#reverb13: Day Three

Two of today’s prompts are really about the same thing for me, have the same answer. They are “Brave: What was the bravest thing you did in 2013?” and “What storm did you weather in 2013?” The storm I weathered and the bravest thing I did are the same: Dexter’s cancer and eventual death. I stayed with him when he was sick, was as present for every moment we had left together as I could manage, cared for him the best I could and eventually let him go, was there with him when he died. Even going on a walk sometimes I had to be brave — he might have a fit of reverse sneezing, give himself a nosebleed, one that I couldn’t stop, even a stroke was possible with his particular kind of cancer. At any moment, something could happen that would lead to the end of things, to a level of suffering that was too much.

I’ve said this before, but it is worth repeating: Loving any dog takes courage. In all likelihood, you will outlive them. It might even be your responsibility to make an end of life decision for them. No matter how it happens or when, you won’t be ready, it won’t be okay — and knowing that, you open your heart, invite them into your life anyway, give each beast the power to break your heart wide open. To love a dog, to love anything mortal, knowing you will eventually be separated, that you will ultimately lose them, is the purest form of courage I know. The magic, the medicine is that every time my heart breaks, it expands, gets stronger, and my capacity to love grows with it. Because of my grief, my loss, I have the heart of a warrior, open to both the tenderness and the terror of life.

The third prompt was a beautiful practice shared by Kat, “a life-changing practice I discovered with the help of Rachael Maddox during her gorgeous Do It Meaningfully challenge,” which looks like this,

Each day for 31 days, I sat quietly for a few moments with my eyes closed and my hand on my heart and asked, “Heart: what do you need?” And then I listened. Sometimes the answer cam in the form of a word. Sometimes an image. Sometimes a sensation. Try this today. What does your heart have to tell you?

So I asked my heart, “what do you need?” The response was a rush, a surge of energy. Then I thought of what it feels like to run, dance, stretch and flow through a series of yoga poses, how alive those things make me feel, how present, and then I flashed on what love, happiness, joy feels like, like when I come home from work and Eric and Sam are waiting for me and as I get close enough to the door Eric tells Sam “go see Mom” and he runs out to me, his whole body wiggling, and how good it feels to be all together again. My heart wants that feeling, being fully alive and awake, energized.

13 thoughts on “#reverb13: Day Three

  1. Tui Snider @mentalmosaic

    Thank you for writing this, “to love anything mortal, knowing you will eventually be separated, that you will ultimately lose them, is the purest form of courage I know.” I’d never thought of courage that way before! ~Tui

    1. jillsalahub Post author

      Oh, and have you ever read these lines from poet Mary Oliver? They are my favorite description how how “this” works.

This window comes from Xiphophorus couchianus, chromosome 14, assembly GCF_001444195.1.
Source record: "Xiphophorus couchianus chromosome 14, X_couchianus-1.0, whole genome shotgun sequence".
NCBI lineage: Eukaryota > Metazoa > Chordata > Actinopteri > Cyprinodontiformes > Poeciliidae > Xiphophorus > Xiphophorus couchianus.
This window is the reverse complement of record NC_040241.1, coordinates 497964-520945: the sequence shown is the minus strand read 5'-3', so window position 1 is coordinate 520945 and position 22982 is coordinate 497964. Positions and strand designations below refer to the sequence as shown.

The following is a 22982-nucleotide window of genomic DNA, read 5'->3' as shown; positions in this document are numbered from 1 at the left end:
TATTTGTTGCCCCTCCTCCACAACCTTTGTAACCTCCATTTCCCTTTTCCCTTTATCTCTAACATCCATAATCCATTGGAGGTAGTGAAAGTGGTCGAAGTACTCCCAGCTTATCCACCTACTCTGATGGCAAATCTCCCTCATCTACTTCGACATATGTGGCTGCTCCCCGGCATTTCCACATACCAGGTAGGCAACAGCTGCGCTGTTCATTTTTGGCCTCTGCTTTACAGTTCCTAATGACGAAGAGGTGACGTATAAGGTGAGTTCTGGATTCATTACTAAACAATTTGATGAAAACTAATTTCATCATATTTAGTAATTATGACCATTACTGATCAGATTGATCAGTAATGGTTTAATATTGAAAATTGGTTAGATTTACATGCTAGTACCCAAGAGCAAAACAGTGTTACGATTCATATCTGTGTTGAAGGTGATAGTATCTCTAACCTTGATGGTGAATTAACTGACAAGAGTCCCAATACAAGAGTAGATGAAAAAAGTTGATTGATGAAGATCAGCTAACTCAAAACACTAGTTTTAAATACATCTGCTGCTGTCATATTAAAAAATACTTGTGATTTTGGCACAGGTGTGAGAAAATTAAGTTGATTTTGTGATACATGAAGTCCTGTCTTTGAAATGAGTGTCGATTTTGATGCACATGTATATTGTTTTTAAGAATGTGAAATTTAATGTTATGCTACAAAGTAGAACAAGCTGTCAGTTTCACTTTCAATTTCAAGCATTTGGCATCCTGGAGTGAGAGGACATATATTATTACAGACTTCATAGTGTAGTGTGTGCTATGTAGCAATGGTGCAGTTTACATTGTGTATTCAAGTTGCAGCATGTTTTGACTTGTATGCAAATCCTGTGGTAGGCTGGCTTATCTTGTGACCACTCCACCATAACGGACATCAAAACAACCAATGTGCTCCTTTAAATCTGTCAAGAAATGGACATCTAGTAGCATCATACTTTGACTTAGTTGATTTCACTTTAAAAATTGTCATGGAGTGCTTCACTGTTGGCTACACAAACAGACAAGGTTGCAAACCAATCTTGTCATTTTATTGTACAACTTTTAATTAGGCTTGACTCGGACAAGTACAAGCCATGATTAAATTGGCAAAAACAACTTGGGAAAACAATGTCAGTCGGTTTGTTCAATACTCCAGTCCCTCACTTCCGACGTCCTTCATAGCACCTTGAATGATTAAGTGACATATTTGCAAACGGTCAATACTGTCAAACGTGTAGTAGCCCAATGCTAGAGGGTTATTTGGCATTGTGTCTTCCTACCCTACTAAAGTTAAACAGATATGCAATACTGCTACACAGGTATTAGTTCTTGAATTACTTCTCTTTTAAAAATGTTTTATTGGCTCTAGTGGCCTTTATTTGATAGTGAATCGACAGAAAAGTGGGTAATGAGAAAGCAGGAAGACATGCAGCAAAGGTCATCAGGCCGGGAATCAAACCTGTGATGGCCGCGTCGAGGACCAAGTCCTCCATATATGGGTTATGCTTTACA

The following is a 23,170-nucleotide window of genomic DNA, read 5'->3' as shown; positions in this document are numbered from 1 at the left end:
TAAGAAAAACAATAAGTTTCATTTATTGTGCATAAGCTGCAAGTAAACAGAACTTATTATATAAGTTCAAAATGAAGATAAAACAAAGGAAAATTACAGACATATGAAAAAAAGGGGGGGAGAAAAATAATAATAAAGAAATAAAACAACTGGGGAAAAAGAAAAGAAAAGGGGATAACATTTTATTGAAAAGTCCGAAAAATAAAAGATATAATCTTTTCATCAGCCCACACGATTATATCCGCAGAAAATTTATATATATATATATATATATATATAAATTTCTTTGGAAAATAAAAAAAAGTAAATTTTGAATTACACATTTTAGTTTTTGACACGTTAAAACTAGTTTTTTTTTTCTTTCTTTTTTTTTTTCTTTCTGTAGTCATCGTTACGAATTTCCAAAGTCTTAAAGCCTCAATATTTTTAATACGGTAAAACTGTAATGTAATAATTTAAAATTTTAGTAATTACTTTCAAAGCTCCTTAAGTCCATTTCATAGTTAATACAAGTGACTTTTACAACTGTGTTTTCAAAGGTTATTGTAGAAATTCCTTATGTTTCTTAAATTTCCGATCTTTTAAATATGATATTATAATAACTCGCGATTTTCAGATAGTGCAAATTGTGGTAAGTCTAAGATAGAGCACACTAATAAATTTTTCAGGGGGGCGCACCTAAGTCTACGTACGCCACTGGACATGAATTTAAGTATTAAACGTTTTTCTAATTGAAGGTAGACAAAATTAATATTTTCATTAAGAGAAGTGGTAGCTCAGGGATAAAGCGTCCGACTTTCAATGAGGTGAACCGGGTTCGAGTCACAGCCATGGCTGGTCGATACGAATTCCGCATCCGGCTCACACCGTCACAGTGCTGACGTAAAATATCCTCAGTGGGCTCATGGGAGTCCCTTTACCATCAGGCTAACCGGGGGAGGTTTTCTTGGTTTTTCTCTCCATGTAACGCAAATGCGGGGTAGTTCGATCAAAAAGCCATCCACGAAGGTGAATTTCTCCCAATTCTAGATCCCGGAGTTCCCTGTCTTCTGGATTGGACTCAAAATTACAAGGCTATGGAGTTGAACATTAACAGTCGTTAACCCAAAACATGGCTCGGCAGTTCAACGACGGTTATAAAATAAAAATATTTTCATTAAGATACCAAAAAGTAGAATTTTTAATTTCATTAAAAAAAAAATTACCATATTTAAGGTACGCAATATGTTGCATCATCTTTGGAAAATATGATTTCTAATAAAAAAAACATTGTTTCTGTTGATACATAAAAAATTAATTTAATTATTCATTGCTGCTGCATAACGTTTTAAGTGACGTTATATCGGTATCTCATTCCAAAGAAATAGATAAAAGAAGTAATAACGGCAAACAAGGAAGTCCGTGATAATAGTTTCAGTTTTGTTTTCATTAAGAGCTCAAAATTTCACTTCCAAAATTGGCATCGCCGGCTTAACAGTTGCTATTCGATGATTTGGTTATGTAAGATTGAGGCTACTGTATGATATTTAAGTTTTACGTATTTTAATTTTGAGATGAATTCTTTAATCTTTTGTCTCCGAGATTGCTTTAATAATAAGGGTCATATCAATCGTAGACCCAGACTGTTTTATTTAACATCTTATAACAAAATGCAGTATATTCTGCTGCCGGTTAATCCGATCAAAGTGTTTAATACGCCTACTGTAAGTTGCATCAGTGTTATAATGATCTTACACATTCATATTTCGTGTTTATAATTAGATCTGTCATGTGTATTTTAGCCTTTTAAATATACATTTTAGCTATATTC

To live in this world

      you must be able
      to do three things:
      to love what is mortal;
      to hold it

      against your bones knowing
      your own life depends on it;
      and, when the time comes to let it go,
      to let it go.

  2. Jen Allen

    It is so hard to lose them 😦 I was young when we lost our last dog, but I lost my sweet Moose cat during a year of powerful losses – a 7 year relationship, my grandmother, my grandfather. I swore I wasn’t going to get another animal. Ever. The Peach cat – the remaining kitty at home – was going to be it for the end of my days. And then I couldn’t help it and brought home the Blackberry. And several years later, Cobbler. I couldn’t help it. Small, powerful beings worked their ways into my heart.

    it is total bravery to love them. But I don’t know how else to do it.

  3. juliejs

    So beautiful… I am also grateful (selfishly) to find the prompts from Besottment. So grateful. I have been in love with several dogs I’ve lost and now I have two awesome dogs… and yes, it is always a risk. A risk worth taking…. thank you for the reminder.

    1. jillsalahub Post author

      I’ve lost two now, and am the happiest with at least two with me, and I can’t imagine stopping, living without, even knowing what I’m setting myself up for. ♥

  4. geezergirl1

    Hi… new to following you. Love what I’ve read so far. I had to let my beloved old boy transition this Oct. It was painful, and reading your words gave rise to my heart ache. And, then I gather my feelings and allow in the beauty and love of those years with his gentle loving beingness. And my heart is full and joyful. He was the kindest being I’ve ever known and I believe he taught me great lessons in love, forgiveness, compassion, and kindness. I am grateful.

    1. jillsalahub Post author

      Welcome! So sorry about your pup. Dexter was the second we’d lost to cancer in four years, and even though two are gone, I still feel like I have three dogs. I always say I didn’t rescue them, they rescued me, each one my guru for something new I need to learn, all of them teaching me to love fully and then let go, and when I say what I practice, it’s writing, yoga, meditation, and dog. ♥


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